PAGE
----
range • Neoclassical – introducing a NIS to control native pest • Augmentative biocontrol – enhancing natural enemies to control pests TYPES OF BIOCONTROL
  19. NATURAL ENEMY MECHANISMS  Predation  Grazing  Larval interception

     Space preemption  Competition  Parasitism
  20. IDEAL TRAITS  High consumption rate per capita  Rapid

    population growth  Generalist vs specialist  Potentially farmed and enhanced  Resistant to changing conditions  Minimal non-target effects
  21. Spread Infested vector source Natural habitats Other values, e.g. shellfish

    aquaculture Adverse effects Biocontrol to reduce propagule pressure Biocontrol as mitigation tool
  22.  Caging experiment in a marina  Target fouling assemblages,

    including several NIS  Four biocontrol agent tested:  Sea urchin (Evechinus chloroticus)  Cushion star (Patiriella regularis)  Cat’s eye (Turbo smaragdus)  Limpets (Cellana radians)  Cook’s turban (Cookia sulcata)  Monthly photo quadrat sampling METHODS
  23. EXPERIMENTAL DESIGN n = 3 Control Cage Control Control Cage

    Control Fouled structures Defouled structures
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  25. Time (month) 0 1 2 3 Total Cover (%) 0

    20 40 60 80 100 Control EFFECT ON ESTABLISHED FOULING
  26. EVECHINUS BEGINNING OF EXPERIMENT

  27. EVECHINUS EFFECT AFTER 3 MONTHS

  28. PATIRIELLA EFFECT AFTER 3 MONTHS

  29. Time (month) 0 1 2 3 Mean fouling % cover

    (±SE) 0 20 40 60 80 100 Control EFFECT ON DEFOULED STRUCTURES (PREVENTION)
  30. TURBO EFFECT AFTER 3 MONTHS

  31. PATIRIELLA EFFECT AFTER 3 MONTHS

  32. CONTROL AFTER 3 MONTHS

  33. Anemones as Biocontrol

  34. Why anemones ?  Compete for space  Predate on

    invertebrate larvae  Can monopolise space at farms  Considered as “benign” fouling
  35. LAB EXPERIMENT Anemone cover (%) 0 10 20 30 40

    50 60 Number of Bugula larvae settled 0 10 20 30 40 50 60 70 Low Medium High
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  37. FIELD EXPERIMENT: SALMON FARM

  38. FIELD EXPERIMENT

  39. A real world application: Undaria invasion in Fiordland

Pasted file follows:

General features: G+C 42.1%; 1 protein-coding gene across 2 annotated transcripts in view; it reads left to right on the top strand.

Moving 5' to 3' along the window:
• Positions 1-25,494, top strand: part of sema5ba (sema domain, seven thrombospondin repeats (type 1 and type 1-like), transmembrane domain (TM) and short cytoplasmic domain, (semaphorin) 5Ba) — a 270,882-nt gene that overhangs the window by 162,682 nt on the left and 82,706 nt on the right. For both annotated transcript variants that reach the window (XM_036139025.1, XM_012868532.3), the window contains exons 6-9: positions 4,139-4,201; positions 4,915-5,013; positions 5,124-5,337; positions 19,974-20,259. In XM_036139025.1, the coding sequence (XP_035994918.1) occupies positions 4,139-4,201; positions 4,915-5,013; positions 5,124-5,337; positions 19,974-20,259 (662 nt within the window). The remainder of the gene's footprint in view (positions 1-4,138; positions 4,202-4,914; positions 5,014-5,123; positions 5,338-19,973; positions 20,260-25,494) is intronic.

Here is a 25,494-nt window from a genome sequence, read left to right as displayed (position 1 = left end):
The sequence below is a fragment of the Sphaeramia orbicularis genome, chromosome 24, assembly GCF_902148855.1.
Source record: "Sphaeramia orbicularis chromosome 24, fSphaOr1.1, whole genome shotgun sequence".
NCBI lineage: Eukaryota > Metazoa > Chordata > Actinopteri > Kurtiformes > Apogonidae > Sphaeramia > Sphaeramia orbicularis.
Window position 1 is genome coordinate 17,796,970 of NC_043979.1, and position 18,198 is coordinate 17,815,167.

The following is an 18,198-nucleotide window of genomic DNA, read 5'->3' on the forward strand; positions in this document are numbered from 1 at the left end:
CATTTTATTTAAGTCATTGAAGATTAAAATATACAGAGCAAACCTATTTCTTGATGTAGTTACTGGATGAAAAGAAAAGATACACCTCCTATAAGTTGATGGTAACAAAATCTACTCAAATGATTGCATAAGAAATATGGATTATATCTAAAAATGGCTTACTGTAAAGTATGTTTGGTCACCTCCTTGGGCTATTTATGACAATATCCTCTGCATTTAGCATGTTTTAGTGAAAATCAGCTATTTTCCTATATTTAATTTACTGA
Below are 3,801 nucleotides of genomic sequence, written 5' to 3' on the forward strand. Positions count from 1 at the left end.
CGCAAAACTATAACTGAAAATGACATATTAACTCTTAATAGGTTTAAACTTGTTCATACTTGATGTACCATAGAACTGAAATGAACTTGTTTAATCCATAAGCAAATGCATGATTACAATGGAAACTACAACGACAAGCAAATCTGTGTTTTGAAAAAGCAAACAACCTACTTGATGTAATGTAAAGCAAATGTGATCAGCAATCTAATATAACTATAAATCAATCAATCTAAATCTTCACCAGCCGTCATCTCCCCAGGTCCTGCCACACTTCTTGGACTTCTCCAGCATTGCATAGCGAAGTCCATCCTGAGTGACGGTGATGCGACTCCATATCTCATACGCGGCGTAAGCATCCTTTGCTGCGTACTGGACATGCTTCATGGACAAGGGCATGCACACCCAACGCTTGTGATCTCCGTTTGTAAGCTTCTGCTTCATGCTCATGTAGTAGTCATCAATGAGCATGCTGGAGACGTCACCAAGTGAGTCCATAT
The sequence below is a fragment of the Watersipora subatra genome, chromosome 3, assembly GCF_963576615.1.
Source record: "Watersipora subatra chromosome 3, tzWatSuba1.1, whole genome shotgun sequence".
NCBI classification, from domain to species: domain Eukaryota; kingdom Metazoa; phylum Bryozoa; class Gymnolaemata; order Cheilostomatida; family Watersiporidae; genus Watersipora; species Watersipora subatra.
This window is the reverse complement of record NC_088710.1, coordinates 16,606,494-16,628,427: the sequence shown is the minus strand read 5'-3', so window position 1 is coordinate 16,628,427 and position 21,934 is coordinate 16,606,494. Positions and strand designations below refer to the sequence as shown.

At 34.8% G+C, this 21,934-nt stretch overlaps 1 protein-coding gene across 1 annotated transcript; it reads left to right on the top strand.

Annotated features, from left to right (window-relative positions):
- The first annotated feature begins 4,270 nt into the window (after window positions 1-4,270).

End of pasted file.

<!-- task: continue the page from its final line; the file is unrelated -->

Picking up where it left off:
40. BACKGROUND  Undaria incursion during vector management strategy development process

     Remoteness implies manageable vectors, but difficult response  A government joint-agency response was activated  Sea urchins as part of integrated pest management 1987
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  42. www.ianskipworth.com

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  49. http://naaupaquaicbas.wordpress.com/i-ciclo-de-conferencias-e- formacao-naaup/kelp-florestas-de-laminarias-o-que-sao/ Dr. Kent Simmons, University of Winnipeg 6 months

    1 - 3 years
  50. WHY DON’T WE WANT UNDARIA?  Competitively superior (under some

    conditions)  Canopy species (Ecosystem engineer)  Ephemeral (changes in ecosystem stability)  Fouling species (“the gorse of the sea”)
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  54. INTEGRATED PEST RESPONSE  4 – 6 weekly surveillance 

    Encapsulation of target areas of seabed (with chlorine added)  Manual removal  Sea urchin biocontrol of target areas (< 2 ha)
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  61.  Urchin barrens are usually considered a bad thing because

    seaweeds (which function as important ecosystem engineers) are destroyed  BUT – turns out this might be a useful tool for killing off an ecosystem engineer we don’t want
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  63. 40 000?

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  65. ASSOCIATED RESEARCH  Biocontrol efficacy  Urchin persistence at release

    sites  Colonization of adjacent areas  Assess non-target effects
  66. Conclusions and future research